"Call of Duty: Black Ops II"

, Activision


★★★ 1/2 out of four stars

Publisher: Activision.

Systems: PS3, Xbox 360, PC, Wii U.

Price: $60.

Rating: Mature.

Developer answers 'Call of Duty'

  • Article by: DAN RYCKERT
  • Game Informer Magazine
  • November 17, 2012 - 3:02 PM

The popularity of the "Call of Duty" series puts the franchise in a tough spot creatively, as drastic changes might turn off longtime fans. When "Call of Duty: Black Ops" was released two years ago, game developer Treyarch demonstrated it was willing to take risks by shaking up numerous multiplayer conventions. Fans loved the new features, and the developer has shifted its focus to campaign changes for "Black Ops II," released Tuesday.

Some of these risks pay off, and others are faulty despite their ambition.

A frequent critique of the series revolves around the restricting linearity of its campaigns. "Black Ops II" counters this in two ways: presenting the player with narrative-changing decisions and adding a sandbox, Strike Force missions.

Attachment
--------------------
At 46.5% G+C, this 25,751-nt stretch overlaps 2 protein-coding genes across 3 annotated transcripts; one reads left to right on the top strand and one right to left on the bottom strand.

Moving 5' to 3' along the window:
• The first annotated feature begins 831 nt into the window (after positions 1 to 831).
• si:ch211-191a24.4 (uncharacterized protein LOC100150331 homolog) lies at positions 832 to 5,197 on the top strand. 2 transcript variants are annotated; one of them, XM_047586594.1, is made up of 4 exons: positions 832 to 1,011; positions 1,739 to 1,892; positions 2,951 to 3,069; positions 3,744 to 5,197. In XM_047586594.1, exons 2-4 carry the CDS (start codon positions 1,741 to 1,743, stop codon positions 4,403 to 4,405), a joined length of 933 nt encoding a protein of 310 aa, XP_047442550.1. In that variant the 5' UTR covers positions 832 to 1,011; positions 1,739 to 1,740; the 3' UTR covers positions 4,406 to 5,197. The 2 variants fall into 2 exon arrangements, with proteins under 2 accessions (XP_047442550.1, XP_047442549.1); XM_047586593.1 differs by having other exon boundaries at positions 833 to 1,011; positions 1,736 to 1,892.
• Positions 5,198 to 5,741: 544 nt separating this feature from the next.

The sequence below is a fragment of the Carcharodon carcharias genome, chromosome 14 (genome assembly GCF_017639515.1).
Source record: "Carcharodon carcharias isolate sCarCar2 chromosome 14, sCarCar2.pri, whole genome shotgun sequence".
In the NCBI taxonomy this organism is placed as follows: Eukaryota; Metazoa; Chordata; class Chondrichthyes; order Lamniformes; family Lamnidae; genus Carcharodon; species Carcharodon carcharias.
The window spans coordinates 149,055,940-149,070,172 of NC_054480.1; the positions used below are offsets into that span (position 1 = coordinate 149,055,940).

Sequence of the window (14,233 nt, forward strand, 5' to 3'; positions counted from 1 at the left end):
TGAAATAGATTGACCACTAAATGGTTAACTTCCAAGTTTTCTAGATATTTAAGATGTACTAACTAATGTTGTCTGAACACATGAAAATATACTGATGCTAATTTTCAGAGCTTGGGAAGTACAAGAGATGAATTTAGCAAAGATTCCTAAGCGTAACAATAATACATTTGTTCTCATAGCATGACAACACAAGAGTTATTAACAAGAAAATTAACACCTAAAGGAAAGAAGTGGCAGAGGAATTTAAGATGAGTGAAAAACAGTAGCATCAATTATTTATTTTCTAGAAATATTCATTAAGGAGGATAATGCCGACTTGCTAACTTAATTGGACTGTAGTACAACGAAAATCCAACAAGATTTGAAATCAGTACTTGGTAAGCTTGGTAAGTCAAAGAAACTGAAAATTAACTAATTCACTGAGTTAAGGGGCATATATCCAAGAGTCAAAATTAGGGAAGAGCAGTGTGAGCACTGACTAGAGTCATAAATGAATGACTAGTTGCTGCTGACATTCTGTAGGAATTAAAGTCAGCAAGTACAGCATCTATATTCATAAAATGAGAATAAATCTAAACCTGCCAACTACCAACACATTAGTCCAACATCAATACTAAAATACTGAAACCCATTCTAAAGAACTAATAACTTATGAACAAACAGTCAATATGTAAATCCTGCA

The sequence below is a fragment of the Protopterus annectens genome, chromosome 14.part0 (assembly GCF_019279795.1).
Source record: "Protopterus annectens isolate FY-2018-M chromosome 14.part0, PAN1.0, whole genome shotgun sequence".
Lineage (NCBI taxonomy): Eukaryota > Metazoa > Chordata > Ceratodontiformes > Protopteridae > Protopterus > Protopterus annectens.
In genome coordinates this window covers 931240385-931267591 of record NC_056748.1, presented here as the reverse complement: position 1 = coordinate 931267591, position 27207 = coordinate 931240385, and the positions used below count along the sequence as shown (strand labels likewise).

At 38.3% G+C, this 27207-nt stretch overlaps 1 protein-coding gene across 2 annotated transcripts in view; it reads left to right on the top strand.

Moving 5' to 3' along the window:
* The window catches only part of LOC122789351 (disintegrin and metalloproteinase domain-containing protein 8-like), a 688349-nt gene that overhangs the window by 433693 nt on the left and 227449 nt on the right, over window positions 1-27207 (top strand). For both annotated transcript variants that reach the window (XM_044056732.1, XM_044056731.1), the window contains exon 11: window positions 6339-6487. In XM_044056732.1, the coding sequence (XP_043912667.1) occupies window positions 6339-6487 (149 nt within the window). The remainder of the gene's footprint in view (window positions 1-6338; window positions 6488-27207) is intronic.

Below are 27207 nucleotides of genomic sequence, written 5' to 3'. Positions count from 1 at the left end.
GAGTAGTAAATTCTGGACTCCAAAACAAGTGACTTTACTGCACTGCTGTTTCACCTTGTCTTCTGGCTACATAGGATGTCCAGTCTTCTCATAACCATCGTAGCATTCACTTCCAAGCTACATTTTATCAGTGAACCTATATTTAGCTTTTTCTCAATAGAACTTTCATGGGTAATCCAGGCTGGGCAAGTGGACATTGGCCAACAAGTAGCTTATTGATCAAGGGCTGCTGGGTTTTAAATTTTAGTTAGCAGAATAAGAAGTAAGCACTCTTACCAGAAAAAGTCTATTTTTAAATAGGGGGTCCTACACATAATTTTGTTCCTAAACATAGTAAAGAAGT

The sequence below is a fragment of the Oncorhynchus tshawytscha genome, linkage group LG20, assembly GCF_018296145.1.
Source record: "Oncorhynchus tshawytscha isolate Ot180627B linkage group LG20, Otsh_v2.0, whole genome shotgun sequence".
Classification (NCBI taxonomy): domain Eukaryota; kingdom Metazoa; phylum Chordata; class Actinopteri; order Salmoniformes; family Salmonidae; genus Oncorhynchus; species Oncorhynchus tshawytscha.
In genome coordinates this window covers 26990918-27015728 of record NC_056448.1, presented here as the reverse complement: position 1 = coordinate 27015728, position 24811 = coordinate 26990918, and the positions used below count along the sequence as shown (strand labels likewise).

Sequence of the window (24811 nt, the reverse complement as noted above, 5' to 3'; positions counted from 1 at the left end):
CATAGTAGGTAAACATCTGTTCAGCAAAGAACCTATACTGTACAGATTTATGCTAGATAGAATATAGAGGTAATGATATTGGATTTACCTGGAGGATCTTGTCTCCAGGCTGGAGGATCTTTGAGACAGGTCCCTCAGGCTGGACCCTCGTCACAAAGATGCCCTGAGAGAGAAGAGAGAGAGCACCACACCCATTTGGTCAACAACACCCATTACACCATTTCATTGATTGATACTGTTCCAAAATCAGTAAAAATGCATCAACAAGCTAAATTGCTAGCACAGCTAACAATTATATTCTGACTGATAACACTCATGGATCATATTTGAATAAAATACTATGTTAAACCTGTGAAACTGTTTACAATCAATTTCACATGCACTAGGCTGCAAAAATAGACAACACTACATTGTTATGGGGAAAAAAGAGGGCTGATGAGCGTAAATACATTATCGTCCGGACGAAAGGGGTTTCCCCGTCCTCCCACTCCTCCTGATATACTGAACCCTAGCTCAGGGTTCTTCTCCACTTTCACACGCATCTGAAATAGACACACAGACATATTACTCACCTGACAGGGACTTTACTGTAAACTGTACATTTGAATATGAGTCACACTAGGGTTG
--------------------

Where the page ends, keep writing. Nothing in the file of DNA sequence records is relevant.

During my six hours with the campaign, I sometimes didn't even realize how my actions had shaped the situations. You are occasionally presented with immediate choices like, "Do you want to kill this guy or not?" but others aren't as overt. As you enter one area near the middle of the campaign, your enemies are desperately attempting to burn evidence of some sort. Depending on how quickly you kill them, you might gain some information that will assist the overall war effort.

Interspersed between the story's chapters are the new Strike Force missions. These are undoubtedly the weakest part of the single-player component. The idea of integrating sandbox stages with real-time strategy elements could have been a great way to shake up the standard gameplay. Instead, these stages are full of frustration as you attempt to control your AI teammates.

If you take these missions out of the equation, the "Black Ops II" campaign is on par with previous entries. Hopping between the 1980s and 2025, it tells the story of the original game's Alex Mason and his son David. Everything moves at a breakneck pace, big set-piece moments punctuate the action, and Raul Menendez proves to be one of the best antagonists in the series.

With the focus on introducing new elements to the campaign, it seems that multiplayer was approached with an "if it ain't broke" mentality. "Black Ops II" gives multiplayer fans countless tweaks and changes to the formula. New league matches are tailored to the e-sports community. But for shooter fans who don't require as deep of a dive, "Black Ops II's" multiplayer may feel like more of the same.

Despite some frustrations, "Black Ops II" is another massive, polished entry in a series that shows no signs of slowing down.

© 2018 Star Tribune